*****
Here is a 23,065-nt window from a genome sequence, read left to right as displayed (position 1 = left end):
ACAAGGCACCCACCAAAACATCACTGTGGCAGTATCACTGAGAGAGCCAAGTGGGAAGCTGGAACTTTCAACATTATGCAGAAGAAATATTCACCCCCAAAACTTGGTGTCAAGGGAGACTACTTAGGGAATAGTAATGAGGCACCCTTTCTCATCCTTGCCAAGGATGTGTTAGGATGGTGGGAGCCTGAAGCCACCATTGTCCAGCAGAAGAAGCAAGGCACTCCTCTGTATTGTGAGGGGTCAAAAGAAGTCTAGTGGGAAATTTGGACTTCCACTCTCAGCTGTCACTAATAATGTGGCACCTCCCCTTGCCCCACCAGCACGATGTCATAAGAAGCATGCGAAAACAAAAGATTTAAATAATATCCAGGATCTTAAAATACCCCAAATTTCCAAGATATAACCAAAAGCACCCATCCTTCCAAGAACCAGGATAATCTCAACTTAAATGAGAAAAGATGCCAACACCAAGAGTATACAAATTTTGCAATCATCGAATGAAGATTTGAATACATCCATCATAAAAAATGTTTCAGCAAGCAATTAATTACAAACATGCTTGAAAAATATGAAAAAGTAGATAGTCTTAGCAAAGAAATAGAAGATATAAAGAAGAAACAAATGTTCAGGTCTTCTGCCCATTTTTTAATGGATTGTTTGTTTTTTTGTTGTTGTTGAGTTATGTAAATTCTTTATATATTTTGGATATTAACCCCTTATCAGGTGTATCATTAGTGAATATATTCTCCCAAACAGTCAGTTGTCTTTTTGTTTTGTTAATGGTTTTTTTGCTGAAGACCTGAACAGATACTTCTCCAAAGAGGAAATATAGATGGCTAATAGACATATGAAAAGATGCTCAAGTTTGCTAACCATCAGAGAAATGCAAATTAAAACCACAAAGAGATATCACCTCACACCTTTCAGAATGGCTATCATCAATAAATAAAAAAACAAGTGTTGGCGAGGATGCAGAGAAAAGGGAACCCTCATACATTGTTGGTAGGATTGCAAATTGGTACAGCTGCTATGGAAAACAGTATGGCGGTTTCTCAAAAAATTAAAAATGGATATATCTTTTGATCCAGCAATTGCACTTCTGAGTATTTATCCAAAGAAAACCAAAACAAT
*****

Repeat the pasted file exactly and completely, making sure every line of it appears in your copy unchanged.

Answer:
Here is a 23,065-nt window from a genome sequence, read left to right as displayed (position 1 = left end):
ACAAGGCACCCACCAAAACATCACTGTGGCAGTATCACTGAGAGAGCCAAGTGGGAAGCTGGAACTTTCAACATTATGCAGAAGAAATATTCACCCCCAAAACTTGGTGTCAAGGGAGACTACTTAGGGAATAGTAATGAGGCACCCTTTCTCATCCTTGCCAAGGATGTGTTAGGATGGTGGGAGCCTGAAGCCACCATTGTCCAGCAGAAGAAGCAAGGCACTCCTCTGTATTGTGAGGGGTCAAAAGAAGTCTAGTGGGAAATTTGGACTTCCACTCTCAGCTGTCACTAATAATGTGGCACCTCCCCTTGCCCCACCAGCACGATGTCATAAGAAGCATGCGAAAACAAAAGATTTAAATAATATCCAGGATCTTAAAATACCCCAAATTTCCAAGATATAACCAAAAGCACCCATCCTTCCAAGAACCAGGATAATCTCAACTTAAATGAGAAAAGATGCCAACACCAAGAGTATACAAATTTTGCAATCATCGAATGAAGATTTGAATACATCCATCATAAAAAATGTTTCAGCAAGCAATTAATTACAAACATGCTTGAAAAATATGAAAAAGTAGATAGTCTTAGCAAAGAAATAGAAGATATAAAGAAGAAACAAATGTTCAGGTCTTCTGCCCATTTTTTAATGGATTGTTTGTTTTTTTGTTGTTGTTGAGTTATGTAAATTCTTTATATATTTTGGATATTAACCCCTTATCAGGTGTATCATTAGTGAATATATTCTCCCAAACAGTCAGTTGTCTTTTTGTTTTGTTAATGGTTTTTTTGCTGAAGACCTGAACAGATACTTCTCCAAAGAGGAAATATAGATGGCTAATAGACATATGAAAAGATGCTCAAGTTTGCTAACCATCAGAGAAATGCAAATTAAAACCACAAAGAGATATCACCTCACACCTTTCAGAATGGCTATCATCAATAAATAAAAAAACAAGTGTTGGCGAGGATGCAGAGAAAAGGGAACCCTCATACATTGTTGGTAGGATTGCAAATTGGTACAGCTGCTATGGAAAACAGTATGGCGGTTTCTCAAAAAATTAAAAATGGATATATCTTTTGATCCAGCAATTGCACTTCTGAGTATTTATCCAAAGAAAACCAAAACAAT